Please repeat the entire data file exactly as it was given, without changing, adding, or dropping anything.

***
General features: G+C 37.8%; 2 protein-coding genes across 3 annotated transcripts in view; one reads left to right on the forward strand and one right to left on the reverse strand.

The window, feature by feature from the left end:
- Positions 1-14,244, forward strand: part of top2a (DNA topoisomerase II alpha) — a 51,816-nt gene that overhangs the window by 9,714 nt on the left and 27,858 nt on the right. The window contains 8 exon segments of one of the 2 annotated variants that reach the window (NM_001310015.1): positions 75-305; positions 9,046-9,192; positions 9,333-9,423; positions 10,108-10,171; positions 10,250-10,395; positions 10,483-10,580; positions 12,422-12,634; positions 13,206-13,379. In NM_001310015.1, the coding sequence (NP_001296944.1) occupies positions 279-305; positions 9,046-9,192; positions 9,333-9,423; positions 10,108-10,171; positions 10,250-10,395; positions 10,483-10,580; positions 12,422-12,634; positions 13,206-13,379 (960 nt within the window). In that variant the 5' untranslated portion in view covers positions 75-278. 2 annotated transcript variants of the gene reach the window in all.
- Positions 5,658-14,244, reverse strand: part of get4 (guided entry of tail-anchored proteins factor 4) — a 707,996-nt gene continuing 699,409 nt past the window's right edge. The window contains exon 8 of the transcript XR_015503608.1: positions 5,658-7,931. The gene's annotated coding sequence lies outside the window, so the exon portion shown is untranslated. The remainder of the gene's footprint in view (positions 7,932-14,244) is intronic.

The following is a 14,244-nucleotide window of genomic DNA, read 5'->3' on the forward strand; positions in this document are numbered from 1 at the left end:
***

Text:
General features: G+C 37.8%; 2 protein-coding genes across 3 annotated transcripts in view; one reads left to right on the forward strand and one right to left on the reverse strand.

The window, feature by feature from the left end:
- Positions 1-14,244, forward strand: part of top2a (DNA topoisomerase II alpha) — a 51,816-nt gene that overhangs the window by 9,714 nt on the left and 27,858 nt on the right. The window contains 8 exon segments of one of the 2 annotated variants that reach the window (NM_001310015.1): positions 75-305; positions 9,046-9,192; positions 9,333-9,423; positions 10,108-10,171; positions 10,250-10,395; positions 10,483-10,580; positions 12,422-12,634; positions 13,206-13,379. In NM_001310015.1, the coding sequence (NP_001296944.1) occupies positions 279-305; positions 9,046-9,192; positions 9,333-9,423; positions 10,108-10,171; positions 10,250-10,395; positions 10,483-10,580; positions 12,422-12,634; positions 13,206-13,379 (960 nt within the window). In that variant the 5' untranslated portion in view covers positions 75-278. 2 annotated transcript variants of the gene reach the window in all.
- Positions 5,658-14,244, reverse strand: part of get4 (guided entry of tail-anchored proteins factor 4) — a 707,996-nt gene continuing 699,409 nt past the window's right edge. The window contains exon 8 of the transcript XR_015503608.1: positions 5,658-7,931. The gene's annotated coding sequence lies outside the window, so the exon portion shown is untranslated. The remainder of the gene's footprint in view (positions 7,932-14,244) is intronic.

The following is a 14,244-nucleotide window of genomic DNA, read 5'->3' on the forward strand; positions in this document are numbered from 1 at the left end: